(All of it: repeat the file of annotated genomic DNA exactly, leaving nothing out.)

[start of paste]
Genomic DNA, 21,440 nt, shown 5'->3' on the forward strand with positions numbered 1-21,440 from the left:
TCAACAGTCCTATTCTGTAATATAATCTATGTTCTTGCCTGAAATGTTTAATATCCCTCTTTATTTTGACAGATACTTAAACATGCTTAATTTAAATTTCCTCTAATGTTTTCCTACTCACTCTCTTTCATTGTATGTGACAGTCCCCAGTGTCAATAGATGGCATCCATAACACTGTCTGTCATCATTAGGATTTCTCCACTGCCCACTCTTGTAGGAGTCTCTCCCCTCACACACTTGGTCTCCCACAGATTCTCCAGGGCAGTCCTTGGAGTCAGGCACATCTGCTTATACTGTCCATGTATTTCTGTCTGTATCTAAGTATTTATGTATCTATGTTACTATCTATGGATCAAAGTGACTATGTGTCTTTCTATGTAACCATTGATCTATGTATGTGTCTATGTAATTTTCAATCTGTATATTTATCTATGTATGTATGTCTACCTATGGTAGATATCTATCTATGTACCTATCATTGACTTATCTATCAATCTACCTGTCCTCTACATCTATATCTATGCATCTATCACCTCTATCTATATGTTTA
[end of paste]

Genomic DNA, 21,440 nt, shown 5'->3' on the forward strand with positions numbered 1-21,440 from the left:
TCAACAGTCCTATTCTGTAATATAATCTATGTTCTTGCCTGAAATGTTTAATATCCCTCTTTATTTTGACAGATACTTAAACATGCTTAATTTAAATTTCCTCTAATGTTTTCCTACTCACTCTCTTTCATTGTATGTGACAGTCCCCAGTGTCAATAGATGGCATCCATAACACTGTCTGTCATCATTAGGATTTCTCCACTGCCCACTCTTGTAGGAGTCTCTCCCCTCACACACTTGGTCTCCCACAGATTCTCCAGGGCAGTCCTTGGAGTCAGGCACATCTGCTTATACTGTCCATGTATTTCTGTCTGTATCTAAGTATTTATGTATCTATGTTACTATCTATGGATCAAAGTGACTATGTGTCTTTCTATGTAACCATTGATCTATGTATGTGTCTATGTAATTTTCAATCTGTATATTTATCTATGTATGTATGTCTACCTATGGTAGATATCTATCTATGTACCTATCATTGACTTATCTATCAATCTACCTGTCCTCTACATCTATATCTATGCATCTATCACCTCTATCTATATGTTTA